Are you bursting with story ideas but aren’t sure how to grab the attention of magazine editors? The pitching process is actually pretty standard across the industry—and it typically starts with a query letter.
We break down the elements of a query letter and offer resources to help you craft a winning pitch. Let’s begin!
Develop the Story Pitch
A solid story pitch begins with a strong, well thought out idea. Before you even begin writing the query letter, map out the trajectory of the article from start to finish. You should have:
- A well-defined angle that informs, engages and educates the reader, as well as aligns with the brand
- Supporting research that includes trends, facts and statistics to back up why readers should care about the topic
- Expert sources that includes contact information and rationale behind why they’d be the best fit
Related: How to Avoid a Creative Rut
Do Your Homework
You may produce the most compelling article idea an editor has ever received, but it won’t matter unless your query letter falls into the right hands. Before you pitch, take care to ensure that:
- The publication is a good fit for your pitch: Go online or to the library and review at least six months of back issues to determine whether the topic is right for the magazine you’re pitching. Original ideas are great, but pitches need to follow the same strategy that the publication follows and also speaks to their specific audience. Reading through previous issues will also offer insight into the right tone of voice.
- Your article hasn’t been written in the last six months: You might have a smart idea that an editor would jump on. But if the topic has been covered within the last three issues and you can’t find an alternative angle, move on to another idea or magazine.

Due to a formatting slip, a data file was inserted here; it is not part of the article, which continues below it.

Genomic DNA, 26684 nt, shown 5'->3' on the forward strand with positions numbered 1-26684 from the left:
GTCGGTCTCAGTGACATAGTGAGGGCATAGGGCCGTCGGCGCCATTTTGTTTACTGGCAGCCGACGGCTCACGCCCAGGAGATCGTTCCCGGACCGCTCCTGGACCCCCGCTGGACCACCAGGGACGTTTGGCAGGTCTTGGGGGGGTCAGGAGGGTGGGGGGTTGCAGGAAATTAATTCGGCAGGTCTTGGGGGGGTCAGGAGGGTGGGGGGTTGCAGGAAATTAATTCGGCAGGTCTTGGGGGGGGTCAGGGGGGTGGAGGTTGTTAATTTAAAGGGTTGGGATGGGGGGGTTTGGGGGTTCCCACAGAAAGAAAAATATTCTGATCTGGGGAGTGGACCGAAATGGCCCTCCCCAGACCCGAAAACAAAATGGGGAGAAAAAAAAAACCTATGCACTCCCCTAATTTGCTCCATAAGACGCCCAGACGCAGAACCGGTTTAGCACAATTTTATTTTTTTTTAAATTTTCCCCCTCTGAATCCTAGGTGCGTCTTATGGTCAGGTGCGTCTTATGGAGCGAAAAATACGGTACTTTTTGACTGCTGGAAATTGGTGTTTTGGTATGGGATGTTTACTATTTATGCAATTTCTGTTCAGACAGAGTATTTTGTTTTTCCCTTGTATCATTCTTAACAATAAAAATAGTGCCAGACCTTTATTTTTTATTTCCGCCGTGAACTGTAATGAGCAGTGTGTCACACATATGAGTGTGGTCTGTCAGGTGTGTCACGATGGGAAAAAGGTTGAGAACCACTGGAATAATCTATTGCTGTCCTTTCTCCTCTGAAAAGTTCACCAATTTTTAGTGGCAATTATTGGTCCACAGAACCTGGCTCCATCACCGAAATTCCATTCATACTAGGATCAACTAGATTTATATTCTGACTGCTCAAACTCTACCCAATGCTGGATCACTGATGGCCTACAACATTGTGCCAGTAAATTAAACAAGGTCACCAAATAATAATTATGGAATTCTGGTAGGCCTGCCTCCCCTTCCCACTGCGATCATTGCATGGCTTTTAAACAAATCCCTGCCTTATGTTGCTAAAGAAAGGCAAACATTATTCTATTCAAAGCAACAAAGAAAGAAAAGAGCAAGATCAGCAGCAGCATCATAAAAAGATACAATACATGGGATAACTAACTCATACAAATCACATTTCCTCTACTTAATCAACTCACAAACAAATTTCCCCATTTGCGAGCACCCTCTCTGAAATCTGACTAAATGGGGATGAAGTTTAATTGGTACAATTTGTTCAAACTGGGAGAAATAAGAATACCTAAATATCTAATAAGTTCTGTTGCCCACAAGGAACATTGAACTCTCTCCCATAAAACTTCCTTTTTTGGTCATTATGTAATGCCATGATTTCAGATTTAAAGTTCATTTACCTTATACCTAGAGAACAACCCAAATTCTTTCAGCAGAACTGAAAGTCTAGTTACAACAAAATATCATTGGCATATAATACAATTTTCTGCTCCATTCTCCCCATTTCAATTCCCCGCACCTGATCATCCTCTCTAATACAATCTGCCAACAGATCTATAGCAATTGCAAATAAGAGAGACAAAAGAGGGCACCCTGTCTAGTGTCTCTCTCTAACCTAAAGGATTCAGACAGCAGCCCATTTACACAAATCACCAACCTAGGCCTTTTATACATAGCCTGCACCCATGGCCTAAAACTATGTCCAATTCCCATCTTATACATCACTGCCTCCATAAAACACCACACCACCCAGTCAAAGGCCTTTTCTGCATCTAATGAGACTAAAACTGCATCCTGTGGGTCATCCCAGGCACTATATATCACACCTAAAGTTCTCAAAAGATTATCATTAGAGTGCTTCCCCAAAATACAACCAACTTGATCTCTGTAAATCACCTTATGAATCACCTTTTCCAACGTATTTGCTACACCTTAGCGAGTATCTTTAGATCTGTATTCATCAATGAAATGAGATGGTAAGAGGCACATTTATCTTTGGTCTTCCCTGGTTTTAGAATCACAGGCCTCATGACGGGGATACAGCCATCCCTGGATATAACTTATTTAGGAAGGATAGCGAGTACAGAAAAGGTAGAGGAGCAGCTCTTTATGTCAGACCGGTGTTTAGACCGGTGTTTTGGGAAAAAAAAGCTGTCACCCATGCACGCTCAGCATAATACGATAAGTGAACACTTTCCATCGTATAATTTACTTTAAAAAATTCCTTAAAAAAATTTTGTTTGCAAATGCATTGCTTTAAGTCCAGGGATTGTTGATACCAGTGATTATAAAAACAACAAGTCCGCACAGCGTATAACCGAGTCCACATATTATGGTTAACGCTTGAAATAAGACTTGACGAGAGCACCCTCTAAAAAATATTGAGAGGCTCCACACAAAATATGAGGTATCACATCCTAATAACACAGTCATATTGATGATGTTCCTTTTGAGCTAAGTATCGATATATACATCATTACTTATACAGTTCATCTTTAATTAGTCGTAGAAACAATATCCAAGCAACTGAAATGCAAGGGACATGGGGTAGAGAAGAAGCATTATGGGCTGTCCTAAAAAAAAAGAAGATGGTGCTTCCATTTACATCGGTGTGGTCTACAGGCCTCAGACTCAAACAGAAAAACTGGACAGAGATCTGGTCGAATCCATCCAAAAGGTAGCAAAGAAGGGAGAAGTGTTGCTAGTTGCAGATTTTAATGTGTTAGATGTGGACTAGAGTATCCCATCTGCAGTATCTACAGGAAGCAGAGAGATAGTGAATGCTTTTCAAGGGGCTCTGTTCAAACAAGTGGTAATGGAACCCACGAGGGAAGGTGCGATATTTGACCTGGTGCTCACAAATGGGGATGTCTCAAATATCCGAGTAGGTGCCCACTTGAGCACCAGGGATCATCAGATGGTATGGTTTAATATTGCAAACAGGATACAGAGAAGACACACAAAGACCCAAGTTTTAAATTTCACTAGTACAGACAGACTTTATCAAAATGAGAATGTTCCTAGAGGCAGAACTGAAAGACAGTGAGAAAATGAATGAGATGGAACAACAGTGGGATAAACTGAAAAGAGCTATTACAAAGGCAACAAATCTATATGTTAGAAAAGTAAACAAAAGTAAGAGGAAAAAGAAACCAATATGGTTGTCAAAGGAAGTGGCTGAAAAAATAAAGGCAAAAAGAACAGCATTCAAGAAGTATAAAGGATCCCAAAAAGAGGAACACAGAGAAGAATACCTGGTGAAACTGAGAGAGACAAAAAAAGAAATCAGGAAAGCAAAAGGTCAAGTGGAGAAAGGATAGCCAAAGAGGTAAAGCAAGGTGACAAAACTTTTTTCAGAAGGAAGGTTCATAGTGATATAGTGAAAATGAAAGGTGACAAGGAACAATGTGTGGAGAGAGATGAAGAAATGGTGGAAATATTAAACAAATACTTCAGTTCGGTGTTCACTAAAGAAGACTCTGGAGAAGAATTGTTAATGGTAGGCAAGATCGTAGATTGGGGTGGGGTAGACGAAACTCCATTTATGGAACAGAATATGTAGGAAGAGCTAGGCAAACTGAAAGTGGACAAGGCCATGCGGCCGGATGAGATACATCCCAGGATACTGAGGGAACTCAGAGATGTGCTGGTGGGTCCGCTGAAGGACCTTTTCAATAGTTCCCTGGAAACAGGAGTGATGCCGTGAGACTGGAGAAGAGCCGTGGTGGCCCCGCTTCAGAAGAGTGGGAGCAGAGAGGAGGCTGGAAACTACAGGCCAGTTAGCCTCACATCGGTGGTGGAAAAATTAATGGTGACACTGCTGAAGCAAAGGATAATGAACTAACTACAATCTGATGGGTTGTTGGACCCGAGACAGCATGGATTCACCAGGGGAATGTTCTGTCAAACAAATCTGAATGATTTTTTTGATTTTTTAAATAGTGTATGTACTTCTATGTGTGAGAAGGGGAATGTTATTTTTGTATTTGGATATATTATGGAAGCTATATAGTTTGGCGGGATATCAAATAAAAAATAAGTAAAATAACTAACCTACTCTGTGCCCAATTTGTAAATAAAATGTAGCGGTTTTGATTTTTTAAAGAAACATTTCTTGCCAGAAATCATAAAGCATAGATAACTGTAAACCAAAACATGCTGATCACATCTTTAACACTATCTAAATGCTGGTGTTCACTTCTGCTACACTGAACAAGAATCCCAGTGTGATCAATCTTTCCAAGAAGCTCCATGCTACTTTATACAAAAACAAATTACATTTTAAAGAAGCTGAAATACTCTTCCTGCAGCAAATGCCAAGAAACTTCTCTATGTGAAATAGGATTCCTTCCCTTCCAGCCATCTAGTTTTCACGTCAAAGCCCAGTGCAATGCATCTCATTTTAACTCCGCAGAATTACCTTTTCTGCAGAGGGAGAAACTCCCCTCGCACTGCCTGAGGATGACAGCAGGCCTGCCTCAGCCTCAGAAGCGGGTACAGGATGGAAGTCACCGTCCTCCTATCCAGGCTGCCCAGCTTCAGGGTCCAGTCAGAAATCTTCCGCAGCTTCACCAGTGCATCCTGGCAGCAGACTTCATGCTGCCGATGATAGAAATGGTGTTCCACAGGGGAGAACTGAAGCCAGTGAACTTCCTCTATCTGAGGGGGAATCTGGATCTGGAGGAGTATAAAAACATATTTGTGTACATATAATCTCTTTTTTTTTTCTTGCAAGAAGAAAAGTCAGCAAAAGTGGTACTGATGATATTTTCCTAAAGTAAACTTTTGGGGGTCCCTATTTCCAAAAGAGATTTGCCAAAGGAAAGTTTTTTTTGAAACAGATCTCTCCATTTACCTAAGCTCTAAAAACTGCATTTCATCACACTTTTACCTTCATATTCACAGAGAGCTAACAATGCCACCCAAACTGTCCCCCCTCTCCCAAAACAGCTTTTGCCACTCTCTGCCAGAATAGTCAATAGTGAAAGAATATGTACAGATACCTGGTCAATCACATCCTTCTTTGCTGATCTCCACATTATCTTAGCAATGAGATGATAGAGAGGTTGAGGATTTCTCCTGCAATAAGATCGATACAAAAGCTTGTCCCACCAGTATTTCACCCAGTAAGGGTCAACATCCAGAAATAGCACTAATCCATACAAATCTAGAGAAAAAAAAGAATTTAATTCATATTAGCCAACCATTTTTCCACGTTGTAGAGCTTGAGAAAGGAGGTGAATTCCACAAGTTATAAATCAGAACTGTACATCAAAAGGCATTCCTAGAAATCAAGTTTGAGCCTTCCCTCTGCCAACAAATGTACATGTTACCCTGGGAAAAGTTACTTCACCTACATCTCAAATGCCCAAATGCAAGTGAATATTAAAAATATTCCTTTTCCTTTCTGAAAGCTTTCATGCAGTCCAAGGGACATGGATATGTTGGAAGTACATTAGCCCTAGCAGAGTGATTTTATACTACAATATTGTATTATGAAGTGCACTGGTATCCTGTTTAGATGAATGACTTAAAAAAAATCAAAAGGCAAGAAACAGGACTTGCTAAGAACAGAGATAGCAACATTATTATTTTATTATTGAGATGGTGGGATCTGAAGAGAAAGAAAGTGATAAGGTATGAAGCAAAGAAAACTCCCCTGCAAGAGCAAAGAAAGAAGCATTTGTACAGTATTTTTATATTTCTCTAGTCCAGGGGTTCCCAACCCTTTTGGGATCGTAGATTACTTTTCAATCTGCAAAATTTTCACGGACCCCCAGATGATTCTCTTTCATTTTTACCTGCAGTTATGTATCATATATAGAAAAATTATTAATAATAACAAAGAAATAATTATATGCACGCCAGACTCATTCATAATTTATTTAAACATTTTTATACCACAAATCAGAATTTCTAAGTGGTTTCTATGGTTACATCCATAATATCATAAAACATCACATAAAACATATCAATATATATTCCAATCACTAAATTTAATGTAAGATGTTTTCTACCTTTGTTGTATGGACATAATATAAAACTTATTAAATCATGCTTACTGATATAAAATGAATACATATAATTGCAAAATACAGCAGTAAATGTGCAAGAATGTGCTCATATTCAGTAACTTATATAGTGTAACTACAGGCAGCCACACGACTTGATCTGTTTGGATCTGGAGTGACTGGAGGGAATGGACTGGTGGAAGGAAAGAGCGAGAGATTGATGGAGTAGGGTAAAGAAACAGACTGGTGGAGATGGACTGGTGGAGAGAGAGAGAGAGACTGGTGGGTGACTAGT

- You’ve got the right editor: Big consumer magazines have a team of editors. The masthead will usually tell you who is responsible for which department. A publication’s website will often have a list and contact information. If you’re not sure, it’s worthwhile to call or email someone in editorial who can point you in the right direction.
- You’ve spelled his or her name correctly: Nothing turns off editors more than the misspelling of their name. It is critical that you get this one right!
Follow Writers’ Guidelines
Most publications share writer guidelines on their websites for potential contributors. They may tell you:
- The format they prefer to receive query letters
- To whom you should direct your query letter
- Guidelines for various sections of the magazine
- Information about the reader and preferred tone-of-voice
Tell a Story
A good query letter does more than just pitch an idea to an editor—it showcases your writing skills and style. A great way to capture their attention and sell your idea is to kick off the story pitch with the lede (opening) of your article. Most powerful feature articles start with a human interest angle and tell a singular story before zooming out and bringing in the context that makes the story relatable to a wider audience. Don’t worry about opening the letter with niceties and a direct pitch “I’m writing to offer you an article idea…”) Get right into the story and make your pitch after the lede.
Make the Pitch